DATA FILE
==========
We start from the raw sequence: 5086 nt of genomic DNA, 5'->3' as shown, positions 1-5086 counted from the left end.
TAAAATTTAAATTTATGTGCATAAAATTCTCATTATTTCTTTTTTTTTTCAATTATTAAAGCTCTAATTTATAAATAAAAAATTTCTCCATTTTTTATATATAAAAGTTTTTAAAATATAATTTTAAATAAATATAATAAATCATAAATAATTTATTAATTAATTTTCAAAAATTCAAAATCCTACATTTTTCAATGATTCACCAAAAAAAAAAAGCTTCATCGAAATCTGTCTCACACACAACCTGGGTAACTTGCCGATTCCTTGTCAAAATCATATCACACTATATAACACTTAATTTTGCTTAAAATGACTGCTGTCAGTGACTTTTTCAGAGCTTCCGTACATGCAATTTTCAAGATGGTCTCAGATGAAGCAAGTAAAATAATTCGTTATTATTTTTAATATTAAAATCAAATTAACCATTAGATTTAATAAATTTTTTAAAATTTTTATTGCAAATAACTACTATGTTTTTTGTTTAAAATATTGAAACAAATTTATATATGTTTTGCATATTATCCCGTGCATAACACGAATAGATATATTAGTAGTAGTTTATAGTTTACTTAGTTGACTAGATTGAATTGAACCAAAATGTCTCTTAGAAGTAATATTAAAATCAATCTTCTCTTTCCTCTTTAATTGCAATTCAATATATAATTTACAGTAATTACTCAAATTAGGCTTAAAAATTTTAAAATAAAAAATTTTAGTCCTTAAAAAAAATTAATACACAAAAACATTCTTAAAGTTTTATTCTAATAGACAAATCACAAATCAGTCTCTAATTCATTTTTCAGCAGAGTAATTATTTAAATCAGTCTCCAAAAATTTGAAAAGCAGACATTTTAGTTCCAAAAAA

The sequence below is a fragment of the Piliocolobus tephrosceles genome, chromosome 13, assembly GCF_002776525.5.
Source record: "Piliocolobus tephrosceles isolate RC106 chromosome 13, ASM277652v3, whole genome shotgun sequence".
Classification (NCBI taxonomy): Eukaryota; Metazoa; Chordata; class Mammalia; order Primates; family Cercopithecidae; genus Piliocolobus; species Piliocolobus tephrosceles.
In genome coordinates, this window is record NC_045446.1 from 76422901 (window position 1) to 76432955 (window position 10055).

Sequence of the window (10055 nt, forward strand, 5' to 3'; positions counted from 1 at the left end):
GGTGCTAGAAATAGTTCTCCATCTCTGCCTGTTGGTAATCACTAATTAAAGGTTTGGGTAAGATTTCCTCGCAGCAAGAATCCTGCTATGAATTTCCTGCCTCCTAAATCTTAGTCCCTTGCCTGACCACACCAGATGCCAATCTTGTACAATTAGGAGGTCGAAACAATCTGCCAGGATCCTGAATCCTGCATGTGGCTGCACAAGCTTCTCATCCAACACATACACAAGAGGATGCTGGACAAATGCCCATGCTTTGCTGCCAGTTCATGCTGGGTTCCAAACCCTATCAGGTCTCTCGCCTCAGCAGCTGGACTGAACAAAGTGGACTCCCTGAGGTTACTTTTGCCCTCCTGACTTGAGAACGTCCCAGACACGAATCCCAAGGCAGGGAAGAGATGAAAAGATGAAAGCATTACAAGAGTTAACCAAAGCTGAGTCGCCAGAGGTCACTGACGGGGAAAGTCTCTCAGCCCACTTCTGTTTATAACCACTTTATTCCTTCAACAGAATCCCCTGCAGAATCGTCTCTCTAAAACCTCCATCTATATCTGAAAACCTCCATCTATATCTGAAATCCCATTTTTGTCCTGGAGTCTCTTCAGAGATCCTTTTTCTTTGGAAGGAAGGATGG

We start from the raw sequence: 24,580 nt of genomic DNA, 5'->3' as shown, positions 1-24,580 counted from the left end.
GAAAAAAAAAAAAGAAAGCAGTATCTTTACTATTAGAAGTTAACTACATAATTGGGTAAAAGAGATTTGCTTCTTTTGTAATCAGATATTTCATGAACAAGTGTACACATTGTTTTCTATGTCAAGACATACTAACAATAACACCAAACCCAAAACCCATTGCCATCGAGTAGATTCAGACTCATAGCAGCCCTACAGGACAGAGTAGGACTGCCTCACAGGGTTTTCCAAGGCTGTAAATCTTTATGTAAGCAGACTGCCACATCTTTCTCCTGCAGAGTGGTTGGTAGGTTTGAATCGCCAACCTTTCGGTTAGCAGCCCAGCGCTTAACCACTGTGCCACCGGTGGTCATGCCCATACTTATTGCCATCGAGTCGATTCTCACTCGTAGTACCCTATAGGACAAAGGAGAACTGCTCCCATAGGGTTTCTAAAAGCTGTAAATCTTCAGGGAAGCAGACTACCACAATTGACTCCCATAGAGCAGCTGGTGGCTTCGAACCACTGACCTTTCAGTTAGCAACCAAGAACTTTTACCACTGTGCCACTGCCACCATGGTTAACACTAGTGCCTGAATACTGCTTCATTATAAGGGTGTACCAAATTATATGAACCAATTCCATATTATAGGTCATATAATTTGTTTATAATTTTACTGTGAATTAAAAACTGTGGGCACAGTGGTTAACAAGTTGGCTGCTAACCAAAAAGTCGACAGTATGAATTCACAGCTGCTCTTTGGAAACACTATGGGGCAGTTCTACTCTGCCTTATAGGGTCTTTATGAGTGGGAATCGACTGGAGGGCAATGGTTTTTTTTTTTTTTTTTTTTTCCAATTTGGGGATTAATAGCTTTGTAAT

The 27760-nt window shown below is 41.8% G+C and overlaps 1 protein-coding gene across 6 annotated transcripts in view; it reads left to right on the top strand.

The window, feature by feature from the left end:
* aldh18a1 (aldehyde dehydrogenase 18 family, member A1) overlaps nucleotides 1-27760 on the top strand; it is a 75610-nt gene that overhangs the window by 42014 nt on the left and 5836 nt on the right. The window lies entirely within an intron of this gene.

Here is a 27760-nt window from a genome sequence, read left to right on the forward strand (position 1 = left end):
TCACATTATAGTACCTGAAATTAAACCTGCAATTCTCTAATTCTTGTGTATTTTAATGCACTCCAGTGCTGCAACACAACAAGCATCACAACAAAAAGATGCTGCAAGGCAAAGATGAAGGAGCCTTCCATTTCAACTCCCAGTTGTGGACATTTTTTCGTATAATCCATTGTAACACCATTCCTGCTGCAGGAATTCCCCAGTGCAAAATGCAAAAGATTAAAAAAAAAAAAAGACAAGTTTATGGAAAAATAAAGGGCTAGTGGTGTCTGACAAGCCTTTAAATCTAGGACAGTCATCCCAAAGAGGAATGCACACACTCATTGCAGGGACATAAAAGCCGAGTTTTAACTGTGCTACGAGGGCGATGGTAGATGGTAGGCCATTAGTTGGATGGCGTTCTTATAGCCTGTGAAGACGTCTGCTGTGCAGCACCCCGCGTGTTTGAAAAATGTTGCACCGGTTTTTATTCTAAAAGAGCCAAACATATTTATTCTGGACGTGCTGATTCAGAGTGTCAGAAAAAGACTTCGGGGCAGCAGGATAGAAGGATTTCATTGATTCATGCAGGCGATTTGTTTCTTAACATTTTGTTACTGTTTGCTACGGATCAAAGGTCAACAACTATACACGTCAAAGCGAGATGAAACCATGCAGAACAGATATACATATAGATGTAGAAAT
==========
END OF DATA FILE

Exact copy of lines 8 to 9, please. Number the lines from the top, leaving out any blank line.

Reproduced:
GGTGCTAGAAATAGTTCTCCATCTCTGCCTGTTGGTAATCACTAATTAAAGGTTTGGGTAAGATTTCCTCGCAGCAAGAATCCTGCTATGAATTTCCTGCCTCCTAAATCTTAGTCCCTTGCCTGACCACACCAGATGCCAATCTTGTACAATTAGGAGGTCGAAACAATCTGCCAGGATCCTGAATCCTGCATGTGGCTGCACAAGCTTCTCATCCAACACATACACAAGAGGATGCTGGACAAATGCCCATGCTTTGCTGCCAGTTCATGCTGGGTTCCAAACCCTATCAGGTCTCTCGCCTCAGCAGCTGGACTGAACAAAGTGGACTCCCTGAGGTTACTTTTGCCCTCCTGACTTGAGAACGTCCCAGACACGAATCCCAAGGCAGGGAAGAGATGAAAAGATGAAAGCATTACAAGAGTTAACCAAAGCTGAGTCGCCAGAGGTCACTGACGGGGAAAGTCTCTCAGCCCACTTCTGTTTATAACCACTTTATTCCTTCAACAGAATCCCCTGCAGAATCGTCTCTCTAAAACCTCCATCTATATCTGAAAACCTCCATCTATATCTGAAATCCCATTTTTGTCCTGGAGTCTCTTCAGAGATCCTTTTTCTTTGGAAGGAAGGATGG

We start from the raw sequence: 24,580 nt of genomic DNA, 5'->3' as shown, positions 1-24,580 counted from the left end.